Everybody knows that Title VII of the Civil Rights Act of 1964—the basic model for all state employment discrimination statutes—makes it unlawful to discriminate against employees on the basis of a number of protected characteristics, including “sex.” In 1964, and for a couple of decades after that, “discrimination” meant the big employment decisions: you couldn’t refuse to hire, fail to promote, or fire somebody because she was, say, a woman, or black, or a Baptist. Under the original conception of Title VII, those were the tangible, serious “adverse employment actions” that violated the law—that is, anything that involved getting a job, losing a job, getting promoted or paid on that job, etc. The big stuff only.


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Ah, summer: less-demanding schedules, lighter workloads, and a more relaxed work wardrobe. In keeping with the professional reputation of lawyers as killjoys, however, we recommend that HR professionals act more like Aesop’s ants—using the summer to prepare for fall—than the grasshopper, who was so busy partying that he failed to prepare at all. So listen, Grasshopper: savvy HR leaders know to use their summer downtime to set themselves up for success when we all go “back to school.”

Here are seven suggestions of what New York HR professionals can get ahead of over the summer:

1. Coordinate Sexual Harassment Prevention Training – Under New York State law, all employers must provide annual sexual harassment prevention training that satisfies the State’s training requirements by October 9, 2019 (NYC has its own requirements, as we describe here). An employer can satisfy these requirements by either adopting the State’s model training documents or by providing live or interactive online/video training which meets or exceeds the State’s minimum standards. With a mid-fall deadline quickly approaching, summer is the perfect time to think about, and possibly complete, your workforce’s first annual training.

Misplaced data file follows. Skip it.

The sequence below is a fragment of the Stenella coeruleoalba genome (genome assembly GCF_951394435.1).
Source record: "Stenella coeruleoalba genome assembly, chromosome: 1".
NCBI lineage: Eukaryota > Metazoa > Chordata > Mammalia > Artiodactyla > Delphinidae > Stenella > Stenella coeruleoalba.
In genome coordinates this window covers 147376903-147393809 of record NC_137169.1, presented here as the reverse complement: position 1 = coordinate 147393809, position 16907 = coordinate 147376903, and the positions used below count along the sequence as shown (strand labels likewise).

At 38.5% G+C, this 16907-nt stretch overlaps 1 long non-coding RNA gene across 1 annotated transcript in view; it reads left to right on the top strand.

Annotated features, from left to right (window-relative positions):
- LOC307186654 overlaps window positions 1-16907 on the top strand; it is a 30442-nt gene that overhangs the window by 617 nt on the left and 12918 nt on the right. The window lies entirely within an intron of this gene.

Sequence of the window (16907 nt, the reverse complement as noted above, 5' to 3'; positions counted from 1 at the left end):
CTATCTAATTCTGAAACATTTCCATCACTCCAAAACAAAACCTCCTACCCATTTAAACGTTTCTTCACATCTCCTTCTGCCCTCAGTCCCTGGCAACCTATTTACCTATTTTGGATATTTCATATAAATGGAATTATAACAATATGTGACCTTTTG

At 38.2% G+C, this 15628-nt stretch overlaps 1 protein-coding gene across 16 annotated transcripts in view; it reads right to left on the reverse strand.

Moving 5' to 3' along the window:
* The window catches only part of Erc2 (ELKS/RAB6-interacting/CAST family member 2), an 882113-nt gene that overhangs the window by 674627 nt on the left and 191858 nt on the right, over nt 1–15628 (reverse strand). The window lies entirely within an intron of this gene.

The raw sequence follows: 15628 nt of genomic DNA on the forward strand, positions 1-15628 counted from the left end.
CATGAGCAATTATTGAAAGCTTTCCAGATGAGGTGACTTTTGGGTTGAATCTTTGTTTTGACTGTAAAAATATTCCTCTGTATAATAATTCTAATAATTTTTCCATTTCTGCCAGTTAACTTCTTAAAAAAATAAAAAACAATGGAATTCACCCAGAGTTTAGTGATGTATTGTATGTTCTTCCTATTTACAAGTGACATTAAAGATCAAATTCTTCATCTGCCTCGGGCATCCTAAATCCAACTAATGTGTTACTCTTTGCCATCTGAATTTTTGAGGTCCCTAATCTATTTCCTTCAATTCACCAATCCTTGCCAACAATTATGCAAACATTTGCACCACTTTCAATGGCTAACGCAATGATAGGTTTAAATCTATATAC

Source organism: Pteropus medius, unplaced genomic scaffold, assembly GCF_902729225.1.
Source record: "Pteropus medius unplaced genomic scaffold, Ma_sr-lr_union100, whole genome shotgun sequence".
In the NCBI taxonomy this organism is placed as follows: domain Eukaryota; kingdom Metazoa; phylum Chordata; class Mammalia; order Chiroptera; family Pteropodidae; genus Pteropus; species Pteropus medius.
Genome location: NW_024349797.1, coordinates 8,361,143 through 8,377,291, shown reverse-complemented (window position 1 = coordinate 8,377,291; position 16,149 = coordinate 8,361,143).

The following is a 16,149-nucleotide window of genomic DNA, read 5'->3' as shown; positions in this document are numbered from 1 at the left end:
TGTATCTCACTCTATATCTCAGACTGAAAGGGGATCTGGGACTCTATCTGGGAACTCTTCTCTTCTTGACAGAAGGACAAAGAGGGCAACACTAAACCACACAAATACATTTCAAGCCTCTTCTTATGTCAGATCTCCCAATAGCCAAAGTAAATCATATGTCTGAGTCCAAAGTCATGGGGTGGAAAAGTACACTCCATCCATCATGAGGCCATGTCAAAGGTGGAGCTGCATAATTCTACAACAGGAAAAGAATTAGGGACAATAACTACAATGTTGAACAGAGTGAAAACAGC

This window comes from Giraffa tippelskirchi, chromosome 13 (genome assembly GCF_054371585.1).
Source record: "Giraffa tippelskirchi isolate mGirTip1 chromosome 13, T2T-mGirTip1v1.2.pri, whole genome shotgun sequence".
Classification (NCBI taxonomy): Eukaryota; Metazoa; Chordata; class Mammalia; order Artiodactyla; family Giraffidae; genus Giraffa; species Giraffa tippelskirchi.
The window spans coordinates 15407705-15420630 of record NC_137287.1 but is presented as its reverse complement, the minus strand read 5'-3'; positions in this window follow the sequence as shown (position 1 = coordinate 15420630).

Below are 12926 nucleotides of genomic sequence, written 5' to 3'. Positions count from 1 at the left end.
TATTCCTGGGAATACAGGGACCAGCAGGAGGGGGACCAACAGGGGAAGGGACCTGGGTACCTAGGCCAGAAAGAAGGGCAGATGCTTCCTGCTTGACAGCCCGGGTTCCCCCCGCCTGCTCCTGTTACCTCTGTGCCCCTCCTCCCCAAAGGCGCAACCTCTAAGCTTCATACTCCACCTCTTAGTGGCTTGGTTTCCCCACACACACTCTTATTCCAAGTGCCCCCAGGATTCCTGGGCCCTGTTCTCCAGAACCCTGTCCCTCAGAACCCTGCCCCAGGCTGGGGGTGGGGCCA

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On June 2, 2019, the Illinois General Assembly passed SB75, a legislative response to the #MeToo movement. Governor J. B. Pritzker is expected to sign SB75 soon, as it aligns with his campaign promise to tackle sexual harassment.

SB75 creates three laws and amends a number of others to increase protection for employees in Illinois who are victims of sexual harassment, sexual assault, sexual violence, and domestic and gender-based violence. Employers should be aware of the following highlights: